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Common-Ion Effect and Buffers The procedures in this experiment make use of pH indicators as gauges of the change in pH of weak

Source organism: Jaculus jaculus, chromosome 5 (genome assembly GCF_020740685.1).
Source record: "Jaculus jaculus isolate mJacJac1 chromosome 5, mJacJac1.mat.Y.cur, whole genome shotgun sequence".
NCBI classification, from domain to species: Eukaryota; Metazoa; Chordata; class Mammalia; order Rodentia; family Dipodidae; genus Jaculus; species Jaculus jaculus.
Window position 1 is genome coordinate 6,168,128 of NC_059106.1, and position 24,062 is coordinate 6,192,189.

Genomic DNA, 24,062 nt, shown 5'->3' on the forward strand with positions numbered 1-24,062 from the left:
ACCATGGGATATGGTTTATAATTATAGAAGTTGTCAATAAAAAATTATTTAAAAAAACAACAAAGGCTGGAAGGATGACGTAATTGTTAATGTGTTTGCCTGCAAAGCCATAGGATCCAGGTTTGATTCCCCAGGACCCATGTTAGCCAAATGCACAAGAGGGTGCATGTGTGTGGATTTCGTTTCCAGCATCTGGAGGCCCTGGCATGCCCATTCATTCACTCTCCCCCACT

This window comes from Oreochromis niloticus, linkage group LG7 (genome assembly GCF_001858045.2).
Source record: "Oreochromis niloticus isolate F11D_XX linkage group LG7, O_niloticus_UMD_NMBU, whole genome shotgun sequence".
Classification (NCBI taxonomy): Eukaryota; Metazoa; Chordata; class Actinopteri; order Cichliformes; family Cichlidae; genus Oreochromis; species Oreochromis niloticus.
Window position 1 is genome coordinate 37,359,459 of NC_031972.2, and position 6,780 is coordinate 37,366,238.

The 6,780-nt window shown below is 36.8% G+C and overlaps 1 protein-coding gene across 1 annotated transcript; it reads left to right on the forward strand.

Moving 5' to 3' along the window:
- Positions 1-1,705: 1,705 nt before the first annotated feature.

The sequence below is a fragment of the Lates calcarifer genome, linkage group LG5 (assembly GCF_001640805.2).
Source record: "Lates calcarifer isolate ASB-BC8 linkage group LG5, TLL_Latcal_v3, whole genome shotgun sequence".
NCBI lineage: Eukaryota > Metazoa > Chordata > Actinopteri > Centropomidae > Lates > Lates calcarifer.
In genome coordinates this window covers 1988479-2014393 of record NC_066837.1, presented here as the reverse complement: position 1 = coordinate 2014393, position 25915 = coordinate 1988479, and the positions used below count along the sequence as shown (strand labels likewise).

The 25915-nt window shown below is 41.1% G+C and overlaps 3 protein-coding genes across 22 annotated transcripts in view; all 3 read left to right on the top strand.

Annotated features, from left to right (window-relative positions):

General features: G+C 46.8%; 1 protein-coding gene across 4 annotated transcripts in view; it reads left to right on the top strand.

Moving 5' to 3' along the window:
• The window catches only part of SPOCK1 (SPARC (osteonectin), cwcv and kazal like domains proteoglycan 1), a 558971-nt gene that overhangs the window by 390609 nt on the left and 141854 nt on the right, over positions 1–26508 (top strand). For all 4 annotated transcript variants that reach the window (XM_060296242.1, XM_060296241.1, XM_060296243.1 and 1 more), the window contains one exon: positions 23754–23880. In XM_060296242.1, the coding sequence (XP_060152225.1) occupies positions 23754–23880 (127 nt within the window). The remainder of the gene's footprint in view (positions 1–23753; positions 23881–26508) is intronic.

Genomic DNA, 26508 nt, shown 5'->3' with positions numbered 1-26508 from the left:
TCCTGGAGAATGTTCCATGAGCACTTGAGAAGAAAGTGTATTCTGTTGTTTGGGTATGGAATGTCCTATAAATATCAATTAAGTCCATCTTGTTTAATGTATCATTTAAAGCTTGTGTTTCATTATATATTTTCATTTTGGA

acids and bases and their ability to withstand a change in pH once integrated in a buffer solution. To understand the concept of common-ion effect and buffer solutions, samples of acetic acid, a weak acid, ammonia, a weak base and their respective buffer solutions, were reacted with hydrochloric acid and sodium hydroxide. The indicators phenolphthalein and methyl orange were used to indicate a change in pH effective upon a change in color in a certain range. Also, pH meters were used to gauge the actual experimental value of the pH of each solution. Using this, the experiment enables the researchers to distinguish between a buffer solution and other solutions in their ability to resist visible pH change. The indicators ability to display a change in color upon the reach of a certain pH range is due to the presence of ions with different colors upon reaction with a base or acid. Methyl orange, 4-dimethylaminoazobenzene-4'-sulfonic acid sodium salt, changes color in a color gradient of yellow to red upon changes in pH 4.5 and above to 3.1 and below respectively according to the chemical equation of H-MeOr(aq) H+ + MeOr-(aq), highlighted in the color form. Because of the gradient color change, it is appropriate for use in mid-strength acids and often in acid titration. Because the colors of both solution 1 and 2 were fairly similar, a light salmon-y color between red and yellow, it may be assumed that the pH of both solutions are in the middle of the range, 3.1<pH<4.5. However, because solution 1 appears slightly pinker than solution 2, it is presumably more acidic and possesses a lower pH due to the presence of more H-MeOr than MeOr-. Similarly, phenolphthalein, 3,3-bis(4-hydroxyphenyl)isobenzofuran-1(3H)-one, produces a gradient of a bright pink solution to a clear solution around a range of pH greater than 10 to pH less than 8.3 respectively. This gradient is produced by the reaction H-phph(aq) H+ + phph-(aq). This often allows the researcher to conclude that chemicals which appear clear upon addition of phenolphthalein are acidic and those appearing pink are basic. However, a colorless solution may also result from bases with pH greater 12 and a bright red solution from acids with pH less than 0. Because of this fact, phenolphthalein is more definitely able to distinguish pH ranges from 10 to 8.3 and is used for mid-strength bases like ammonia and in titration. Both solutions 3 and 4 appear bright pink with little difference indicating the presence of more phph- than H-phph. It can then be concluded that both solutions supposedly are of a pH greater than 10 and are basic. However, upon theoretical calculation as well as measurement using pH meters, solution 4 should supposedly have a pH less than 10 and thus a very light pink color. The discrepant results achieved may indicate a deficiency in the indicator, not the solution, as the pH meter readings support the theoretical values given by calculation. The results with respect to pH meter reading as well as computed theoretical values show that there is less of a change in pH upon the addition of a strong acid or base in solutions 2 and 4. Interestingly, the theoretical changes of pH in solutions 1 and 3 are equal, and those of solutions 2 and 4 are equal as well. Although the pH meter readings do not reflect the same numerical changes as the theoretical values, the trends remain the same throughout the solutions. Solutions 2 and 4 are buffer solutions, created to resist changes in pH due to the presence of either a weak acid and its conjugate base in the form of its salt or a weak base and its conjugate acid in the form of its sol. Because of the nature of weak acids or bases and common-ion effect, dissociation of a conjugate ion is negligible and the concentration of the conjugate ion is based purely on the concentration of the salt present. The addition of a common ion in salt form suppressed the dissociation of the ion in acid or base form. Upon the addition of a strong acid or base, the salt or the acid component of the buffer reacts, minimizing the change in pH at equilibria.